It was brought on by a weekend morning moment of artistic inspiration. The postman had weaved a Dulux colour chart leaflet in between my post before popping it through the door, my housemate Eric was watching the re-runs of Grand Designs on the TV, and I sat at the kitchen table eating my morning bowl of cornflakes staring through the door at the drab looking living room wall. The cornflakes swirled around my cereal bowl, floating in the milk, creating a hypnotic state of bright yellow circling corn mush. And as if a psychedelic 60s inspired switch had flicked on in my brain, my painting fest began.
There was no time for shuffling furniture into another room or to place dust sheets over important items. The moment of creativity was now! And as I warned my stubborn and verging on foolish housemate Eric, who refused to move from his spot in front of the TV, any stray splashes of paint would be down to my artistic creativity and as such, any freestyle paint patches that might end up on the sofa or on his face even, I would not be fully accountable for.
On one wall I painted a tranquil countryside scene, with a tent pitched in the middle of an oak tree lined field and with little fluffy clouds drifting in the sky. On another wall, I opted for a plain colourwash of red. The opposite wall I painted plain white and the far side I splashed with blue, filling the room with the colours of Team GB. Add in the accidental red, white and blue trio splattered across the TV and we had a painted memento of the Olympic year ahead right in our own living room.
After a long day of painting I sat relaxing in the lounge in the early evening, admiring my brush work. It wasn’t quite what you’d call real camping but it represented the dream and with snow on the ground outside, a painted indoor tent seemed like a good place to start.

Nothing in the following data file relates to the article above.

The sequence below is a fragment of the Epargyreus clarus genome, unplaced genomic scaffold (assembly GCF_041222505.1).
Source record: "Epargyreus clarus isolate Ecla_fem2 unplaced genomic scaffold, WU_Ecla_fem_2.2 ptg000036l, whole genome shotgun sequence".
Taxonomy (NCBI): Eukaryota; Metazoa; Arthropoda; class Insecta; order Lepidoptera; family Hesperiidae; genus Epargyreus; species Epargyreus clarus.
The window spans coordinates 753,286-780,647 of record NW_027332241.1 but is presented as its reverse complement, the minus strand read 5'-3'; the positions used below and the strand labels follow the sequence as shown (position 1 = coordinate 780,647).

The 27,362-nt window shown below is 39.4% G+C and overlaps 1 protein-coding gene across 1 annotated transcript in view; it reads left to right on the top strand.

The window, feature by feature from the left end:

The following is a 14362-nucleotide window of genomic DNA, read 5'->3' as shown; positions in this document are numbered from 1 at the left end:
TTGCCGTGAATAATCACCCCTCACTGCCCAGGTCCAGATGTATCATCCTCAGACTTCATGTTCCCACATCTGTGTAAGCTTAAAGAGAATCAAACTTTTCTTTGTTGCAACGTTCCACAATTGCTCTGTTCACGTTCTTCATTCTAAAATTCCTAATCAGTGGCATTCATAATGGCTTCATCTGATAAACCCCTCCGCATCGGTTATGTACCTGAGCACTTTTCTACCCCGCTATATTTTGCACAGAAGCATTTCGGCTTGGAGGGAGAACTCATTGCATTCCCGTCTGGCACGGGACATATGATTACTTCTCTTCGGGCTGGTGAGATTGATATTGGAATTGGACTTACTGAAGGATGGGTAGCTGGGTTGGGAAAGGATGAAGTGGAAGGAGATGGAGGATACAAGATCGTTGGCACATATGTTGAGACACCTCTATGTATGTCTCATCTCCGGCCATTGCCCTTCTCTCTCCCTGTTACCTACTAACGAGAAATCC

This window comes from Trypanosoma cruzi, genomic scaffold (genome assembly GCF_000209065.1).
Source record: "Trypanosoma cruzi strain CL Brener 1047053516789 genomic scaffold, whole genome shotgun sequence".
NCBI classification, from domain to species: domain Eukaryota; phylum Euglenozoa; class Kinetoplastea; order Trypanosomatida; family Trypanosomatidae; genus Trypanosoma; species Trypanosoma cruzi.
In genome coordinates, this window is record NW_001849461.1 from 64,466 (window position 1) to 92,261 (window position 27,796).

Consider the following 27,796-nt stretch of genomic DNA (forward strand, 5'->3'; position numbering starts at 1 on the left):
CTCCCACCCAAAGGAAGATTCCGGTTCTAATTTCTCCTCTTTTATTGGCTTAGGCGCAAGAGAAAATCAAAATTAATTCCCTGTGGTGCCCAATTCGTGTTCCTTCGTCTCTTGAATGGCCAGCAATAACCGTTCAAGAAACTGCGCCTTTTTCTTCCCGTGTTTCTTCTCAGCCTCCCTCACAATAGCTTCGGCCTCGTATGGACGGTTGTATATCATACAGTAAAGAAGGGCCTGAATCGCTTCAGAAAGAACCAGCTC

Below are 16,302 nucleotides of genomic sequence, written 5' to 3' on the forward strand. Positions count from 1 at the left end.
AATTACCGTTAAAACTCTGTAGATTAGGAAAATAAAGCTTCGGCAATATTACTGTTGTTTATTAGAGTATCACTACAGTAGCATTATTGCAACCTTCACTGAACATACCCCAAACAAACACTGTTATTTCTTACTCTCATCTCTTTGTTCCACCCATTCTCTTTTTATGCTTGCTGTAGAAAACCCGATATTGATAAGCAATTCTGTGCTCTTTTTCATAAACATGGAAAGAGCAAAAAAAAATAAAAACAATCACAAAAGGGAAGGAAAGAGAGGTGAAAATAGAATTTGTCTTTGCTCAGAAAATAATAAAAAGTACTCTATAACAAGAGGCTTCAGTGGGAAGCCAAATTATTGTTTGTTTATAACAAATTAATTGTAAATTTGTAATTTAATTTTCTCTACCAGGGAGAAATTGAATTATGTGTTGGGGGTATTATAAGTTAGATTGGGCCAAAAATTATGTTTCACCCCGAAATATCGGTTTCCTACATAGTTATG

Then there was a surprise knock on the door. I wondered who it would be. And when I opened the door I deeply regretted it, for standing on the doorstep was every painter and decorators worst nightmare!
There were only two situations that would spell disaster of this kind. One would be for the landlady to turn up at the house uninvited, and the other would be for the landlady to turn up at the house uninvited! And that’s precisely what happened.
The landlady was doing the rounds for one of her spot check visits. Unlucky day to paint it turned out. She promptly invited herself into the house. Eak!! I thought, as I tried to block off the entrance to the living room and redirect her into the garden. But it was a cold, snowy evening and dark outside, so understandably, she wasn’t keen to see all the great work that had gone on in the garden vegetable patch over the summer months and she made her way tenaciously into the living room.
I waited in the kitchen by the back door for a quick getaway, just in case of any earth shattering bad mood when she was to see my painted tent on the wall…
My earthquake prediction was right on the mark and my now beetroot faced landlady, marched with all the power of point 7 on the Richter scale, back into the kitchen and completely flipped out like a pancake, and an angry pancake at that!
I concluded that red might not be one of her favourite colours. Or worse still, that red, white and blue might not be any of her favourite colours. She snapped something unmentionable and ordered an immediate redecoration.
As an artist, I felt it slightly disappointing that my talents had been so unappreciated, but I wasn’t going to cut my own ear off over it. 63 Monkton Avenue was a great place to live, second only to my dream of taking up a permanent residence in a touring tent somewhere special. So I rushed to paint over it and made a speedy ninja run back over to the paint shop to pick up some cover up paint.
Back at the house, moving the paint brush from side to side with the Olympic enthusiasm and athletic skill of Fatima Whitbread snorting a cockroach out from her nose, the repaint began. A few hours later the living room walls returned to their original state, thanks to a can of uniform, one for all, magnolia. Safe!